Yesterday I arrived in Victoria at 8 am, which was about 8 hours after I expected to arrive here. After a tragically brief interlude at the Vancouver Airport Sheraton in the most comfortable bed in the universe, the fog cleared enough for my plane to land.
I had a meeting with a new client yesterday, or at least I was supposed to have a meeting with a new client. When they suggested a 5:30 start time, I said that the next day might be better. I was barely standing upright on 4 hours of sleep.
On Sunday night, on the flight from Edmonton, I was banging out some functional documentation for something I developed and watching The Perks of Being a Wallflower.
When I was almost done both the movie and the documentation, I closed my laptop and just watched the movie, the tears streaming down my face. High School, Boarding School, with its structure and rules, close community and common purpose were not that bad for me.
Junior High (what many of you will call middle school) was a morass of lost to me. I struggled, floundered. Flailed. I could not find my way, my peers, my identity. I struggled to find someone who loved me for me, when I didn’t know who me was.
I thought I would be lost forever. I very nearly ended my life and stayed lost back then.
And there I sat, in seat 14C on a plane, flying to work, banging out documentation in my jeans and my converse, thinking about the things I had to do this week. I will probably talk more about some of the challenges of this week, later in the week. I feel like I am already late writing this.
I thought about all of this and how we never know how things will end. This was my greatest struggle all those years ago. I looked at how hard everything was, how hard it was to connect, to find meaning, to find love, and I thought it would always be like this, and perhaps with all of that, it is no real wonder that I tried to kill myself.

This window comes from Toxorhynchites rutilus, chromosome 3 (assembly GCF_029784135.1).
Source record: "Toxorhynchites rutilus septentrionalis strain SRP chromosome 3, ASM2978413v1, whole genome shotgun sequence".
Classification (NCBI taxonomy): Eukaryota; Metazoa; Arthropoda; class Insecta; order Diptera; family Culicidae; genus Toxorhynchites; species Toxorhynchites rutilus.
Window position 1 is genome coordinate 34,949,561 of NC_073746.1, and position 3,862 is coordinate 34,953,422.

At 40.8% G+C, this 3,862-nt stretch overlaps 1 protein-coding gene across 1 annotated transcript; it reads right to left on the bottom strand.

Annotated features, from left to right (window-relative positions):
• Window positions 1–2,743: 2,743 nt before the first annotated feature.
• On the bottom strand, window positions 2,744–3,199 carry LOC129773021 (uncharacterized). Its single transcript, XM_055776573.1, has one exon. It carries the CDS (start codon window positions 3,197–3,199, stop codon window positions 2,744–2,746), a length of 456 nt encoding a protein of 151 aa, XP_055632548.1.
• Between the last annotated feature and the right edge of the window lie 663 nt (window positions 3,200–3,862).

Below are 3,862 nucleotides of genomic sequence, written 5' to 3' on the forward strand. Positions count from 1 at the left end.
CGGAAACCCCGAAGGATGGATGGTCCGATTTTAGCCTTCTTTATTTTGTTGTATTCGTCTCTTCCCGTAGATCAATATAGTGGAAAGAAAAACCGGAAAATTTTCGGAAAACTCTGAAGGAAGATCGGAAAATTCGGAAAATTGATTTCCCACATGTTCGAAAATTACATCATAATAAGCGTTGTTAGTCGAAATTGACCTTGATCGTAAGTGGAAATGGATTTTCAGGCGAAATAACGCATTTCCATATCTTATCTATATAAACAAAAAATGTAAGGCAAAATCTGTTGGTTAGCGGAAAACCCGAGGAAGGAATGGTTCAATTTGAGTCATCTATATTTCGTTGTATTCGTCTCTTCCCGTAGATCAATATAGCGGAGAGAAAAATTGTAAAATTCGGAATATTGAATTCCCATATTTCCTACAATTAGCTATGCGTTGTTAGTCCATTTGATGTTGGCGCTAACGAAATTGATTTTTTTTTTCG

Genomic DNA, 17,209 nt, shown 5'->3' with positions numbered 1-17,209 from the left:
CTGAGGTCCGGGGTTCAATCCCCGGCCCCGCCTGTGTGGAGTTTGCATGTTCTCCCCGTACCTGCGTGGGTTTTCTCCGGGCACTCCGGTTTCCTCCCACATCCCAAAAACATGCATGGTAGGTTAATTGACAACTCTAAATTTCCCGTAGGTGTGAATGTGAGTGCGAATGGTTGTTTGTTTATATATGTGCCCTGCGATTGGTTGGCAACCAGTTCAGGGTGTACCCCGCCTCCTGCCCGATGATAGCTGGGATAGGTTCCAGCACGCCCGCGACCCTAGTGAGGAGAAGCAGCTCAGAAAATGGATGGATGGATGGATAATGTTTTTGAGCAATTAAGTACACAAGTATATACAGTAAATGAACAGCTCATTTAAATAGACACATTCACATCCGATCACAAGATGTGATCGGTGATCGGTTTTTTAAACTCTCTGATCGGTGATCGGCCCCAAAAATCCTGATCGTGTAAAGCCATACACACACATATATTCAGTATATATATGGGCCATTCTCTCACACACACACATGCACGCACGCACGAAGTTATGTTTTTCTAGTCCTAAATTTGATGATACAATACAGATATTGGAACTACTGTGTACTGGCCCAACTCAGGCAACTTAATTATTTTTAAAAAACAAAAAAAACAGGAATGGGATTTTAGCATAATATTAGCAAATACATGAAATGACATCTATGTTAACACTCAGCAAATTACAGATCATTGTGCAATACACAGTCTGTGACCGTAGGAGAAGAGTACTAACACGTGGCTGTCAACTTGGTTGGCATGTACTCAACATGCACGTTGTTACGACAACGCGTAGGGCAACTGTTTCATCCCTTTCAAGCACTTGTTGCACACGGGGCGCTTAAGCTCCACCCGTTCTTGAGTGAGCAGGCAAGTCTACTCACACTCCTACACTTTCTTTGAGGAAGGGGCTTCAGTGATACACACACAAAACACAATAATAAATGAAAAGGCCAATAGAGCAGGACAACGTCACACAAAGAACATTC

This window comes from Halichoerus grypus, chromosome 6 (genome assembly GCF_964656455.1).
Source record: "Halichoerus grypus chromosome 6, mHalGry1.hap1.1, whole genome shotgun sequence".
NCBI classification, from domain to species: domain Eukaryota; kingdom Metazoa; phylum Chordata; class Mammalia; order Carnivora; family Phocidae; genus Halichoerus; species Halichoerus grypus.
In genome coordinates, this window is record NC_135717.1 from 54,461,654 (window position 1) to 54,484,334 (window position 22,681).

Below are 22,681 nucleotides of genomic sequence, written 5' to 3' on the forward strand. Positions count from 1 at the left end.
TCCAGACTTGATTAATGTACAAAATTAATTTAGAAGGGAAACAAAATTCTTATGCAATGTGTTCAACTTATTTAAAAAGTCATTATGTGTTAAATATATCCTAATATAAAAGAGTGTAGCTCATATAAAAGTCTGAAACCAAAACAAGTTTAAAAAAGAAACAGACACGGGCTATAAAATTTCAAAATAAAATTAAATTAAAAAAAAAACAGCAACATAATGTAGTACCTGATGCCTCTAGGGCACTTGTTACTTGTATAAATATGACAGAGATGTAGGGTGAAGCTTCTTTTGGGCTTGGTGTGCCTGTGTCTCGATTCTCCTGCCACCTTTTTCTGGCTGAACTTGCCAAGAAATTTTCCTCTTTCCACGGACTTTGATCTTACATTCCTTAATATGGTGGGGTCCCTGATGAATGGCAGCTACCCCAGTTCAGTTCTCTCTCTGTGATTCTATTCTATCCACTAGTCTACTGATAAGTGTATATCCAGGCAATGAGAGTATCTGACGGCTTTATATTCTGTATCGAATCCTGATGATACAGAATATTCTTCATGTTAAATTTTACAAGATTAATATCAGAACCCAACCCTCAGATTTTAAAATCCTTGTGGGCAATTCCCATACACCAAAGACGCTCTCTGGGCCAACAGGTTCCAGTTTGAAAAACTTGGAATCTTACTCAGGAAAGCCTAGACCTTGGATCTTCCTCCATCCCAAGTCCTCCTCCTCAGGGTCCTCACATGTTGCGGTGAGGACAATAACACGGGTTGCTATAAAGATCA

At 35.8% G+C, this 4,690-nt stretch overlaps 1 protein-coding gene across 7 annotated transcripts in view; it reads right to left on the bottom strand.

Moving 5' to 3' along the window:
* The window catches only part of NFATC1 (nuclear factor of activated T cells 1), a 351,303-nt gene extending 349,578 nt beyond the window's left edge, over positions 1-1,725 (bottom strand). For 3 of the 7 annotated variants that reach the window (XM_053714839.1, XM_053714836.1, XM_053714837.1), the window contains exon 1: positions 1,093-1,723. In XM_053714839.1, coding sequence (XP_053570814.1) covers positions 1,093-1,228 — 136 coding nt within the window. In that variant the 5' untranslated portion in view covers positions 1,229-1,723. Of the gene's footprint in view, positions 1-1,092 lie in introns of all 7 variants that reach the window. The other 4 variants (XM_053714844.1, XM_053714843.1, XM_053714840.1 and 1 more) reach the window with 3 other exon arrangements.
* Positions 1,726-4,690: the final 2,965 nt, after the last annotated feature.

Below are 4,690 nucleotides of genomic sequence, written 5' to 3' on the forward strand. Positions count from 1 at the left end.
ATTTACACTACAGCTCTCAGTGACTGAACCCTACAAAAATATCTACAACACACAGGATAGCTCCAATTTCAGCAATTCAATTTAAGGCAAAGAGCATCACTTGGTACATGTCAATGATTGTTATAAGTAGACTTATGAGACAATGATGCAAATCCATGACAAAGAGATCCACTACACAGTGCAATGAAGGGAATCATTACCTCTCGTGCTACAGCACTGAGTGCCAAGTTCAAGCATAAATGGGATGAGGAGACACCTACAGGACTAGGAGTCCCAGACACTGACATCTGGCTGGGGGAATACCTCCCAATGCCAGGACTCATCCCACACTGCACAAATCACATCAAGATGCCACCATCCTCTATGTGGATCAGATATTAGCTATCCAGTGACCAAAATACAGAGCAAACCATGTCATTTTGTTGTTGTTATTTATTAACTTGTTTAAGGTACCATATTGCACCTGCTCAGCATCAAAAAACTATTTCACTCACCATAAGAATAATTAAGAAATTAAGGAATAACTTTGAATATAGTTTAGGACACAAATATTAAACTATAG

It is still hard, I suppose. It is still hard to find meaning, to connect, to make people more important than my list of things to do. It is still hard to find time and space for what really matters. It is still hard to let all the rest go.
I lay in bed last night, thinking of the words of a co-worker about a meeting today. You will dazzle them, she said. I thought about that, and I thought about 14 year old me, and I thought about all of the me’s I have been in-between those times and now.
I will do my level best to dazzle them today.
A thing I would not have thought possible at 14. And mostly I wish there was me now to reach back to me then, to hold her by the shoulders, resting my arms around her neck. To whisper into her ear, softly:
One day you will have a life which you could not even imagine now. You will do things, meet people and go places that you don’t even know exist now. You will do this. Get through this. It isn’t easy, it is hard. This is a crucible for you. The teasing, the mocking and the confusion; the drugs, the sorrow and the pain. All of this it is making you stronger, tougher and more resilient. It isn’t fair and isn’t right that it is happening, but it is, and you will do things with this.
Because one day, wearing a suit and high heels, in a town far away from here, you will dazzle them.